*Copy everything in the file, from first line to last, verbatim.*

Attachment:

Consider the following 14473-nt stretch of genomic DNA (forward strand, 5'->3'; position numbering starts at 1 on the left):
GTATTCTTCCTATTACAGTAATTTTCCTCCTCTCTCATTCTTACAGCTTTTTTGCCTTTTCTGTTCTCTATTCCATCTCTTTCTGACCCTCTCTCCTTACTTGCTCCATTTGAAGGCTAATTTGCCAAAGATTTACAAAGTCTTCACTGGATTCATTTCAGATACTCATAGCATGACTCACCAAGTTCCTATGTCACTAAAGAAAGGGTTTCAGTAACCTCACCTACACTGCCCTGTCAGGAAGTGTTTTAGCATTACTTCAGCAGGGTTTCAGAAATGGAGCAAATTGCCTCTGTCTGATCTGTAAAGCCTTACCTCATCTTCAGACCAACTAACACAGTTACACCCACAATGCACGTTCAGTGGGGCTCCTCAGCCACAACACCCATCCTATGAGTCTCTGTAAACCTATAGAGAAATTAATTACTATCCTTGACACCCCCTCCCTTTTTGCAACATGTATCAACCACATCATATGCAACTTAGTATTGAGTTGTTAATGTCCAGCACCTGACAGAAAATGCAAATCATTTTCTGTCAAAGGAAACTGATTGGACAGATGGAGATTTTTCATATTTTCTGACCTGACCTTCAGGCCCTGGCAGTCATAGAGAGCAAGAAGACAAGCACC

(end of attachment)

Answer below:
Consider the following 14473-nt stretch of genomic DNA (forward strand, 5'->3'; position numbering starts at 1 on the left):
GTATTCTTCCTATTACAGTAATTTTCCTCCTCTCTCATTCTTACAGCTTTTTTGCCTTTTCTGTTCTCTATTCCATCTCTTTCTGACCCTCTCTCCTTACTTGCTCCATTTGAAGGCTAATTTGCCAAAGATTTACAAAGTCTTCACTGGATTCATTTCAGATACTCATAGCATGACTCACCAAGTTCCTATGTCACTAAAGAAAGGGTTTCAGTAACCTCACCTACACTGCCCTGTCAGGAAGTGTTTTAGCATTACTTCAGCAGGGTTTCAGAAATGGAGCAAATTGCCTCTGTCTGATCTGTAAAGCCTTACCTCATCTTCAGACCAACTAACACAGTTACACCCACAATGCACGTTCAGTGGGGCTCCTCAGCCACAACACCCATCCTATGAGTCTCTGTAAACCTATAGAGAAATTAATTACTATCCTTGACACCCCCTCCCTTTTTGCAACATGTATCAACCACATCATATGCAACTTAGTATTGAGTTGTTAATGTCCAGCACCTGACAGAAAATGCAAATCATTTTCTGTCAAAGGAAACTGATTGGACAGATGGAGATTTTTCATATTTTCTGACCTGACCTTCAGGCCCTGGCAGTCATAGAGAGCAAGAAGACAAGCACC